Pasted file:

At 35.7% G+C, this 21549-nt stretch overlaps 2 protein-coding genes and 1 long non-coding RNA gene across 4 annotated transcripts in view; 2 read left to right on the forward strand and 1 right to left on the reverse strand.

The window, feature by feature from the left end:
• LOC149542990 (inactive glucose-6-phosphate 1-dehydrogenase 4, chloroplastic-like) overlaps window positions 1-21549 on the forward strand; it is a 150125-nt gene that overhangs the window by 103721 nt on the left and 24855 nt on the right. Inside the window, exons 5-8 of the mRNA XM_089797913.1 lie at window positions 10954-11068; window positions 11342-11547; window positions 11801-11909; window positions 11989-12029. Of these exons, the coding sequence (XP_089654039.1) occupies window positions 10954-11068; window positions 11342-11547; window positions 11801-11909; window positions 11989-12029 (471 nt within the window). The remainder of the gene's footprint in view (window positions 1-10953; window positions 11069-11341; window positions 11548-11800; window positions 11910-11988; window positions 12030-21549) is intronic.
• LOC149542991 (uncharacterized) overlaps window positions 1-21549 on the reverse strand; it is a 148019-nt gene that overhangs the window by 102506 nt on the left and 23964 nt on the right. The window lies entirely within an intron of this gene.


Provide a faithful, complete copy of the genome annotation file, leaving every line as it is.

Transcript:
At 35.7% G+C, this 21549-nt stretch overlaps 2 protein-coding genes and 1 long non-coding RNA gene across 4 annotated transcripts in view; 2 read left to right on the forward strand and 1 right to left on the reverse strand.

The window, feature by feature from the left end:
• LOC149542990 (inactive glucose-6-phosphate 1-dehydrogenase 4, chloroplastic-like) overlaps window positions 1-21549 on the forward strand; it is a 150125-nt gene that overhangs the window by 103721 nt on the left and 24855 nt on the right. Inside the window, exons 5-8 of the mRNA XM_089797913.1 lie at window positions 10954-11068; window positions 11342-11547; window positions 11801-11909; window positions 11989-12029. Of these exons, the coding sequence (XP_089654039.1) occupies window positions 10954-11068; window positions 11342-11547; window positions 11801-11909; window positions 11989-12029 (471 nt within the window). The remainder of the gene's footprint in view (window positions 1-10953; window positions 11069-11341; window positions 11548-11800; window positions 11910-11988; window positions 12030-21549) is intronic.
• LOC149542991 (uncharacterized) overlaps window positions 1-21549 on the reverse strand; it is a 148019-nt gene that overhangs the window by 102506 nt on the left and 23964 nt on the right. The window lies entirely within an intron of this gene.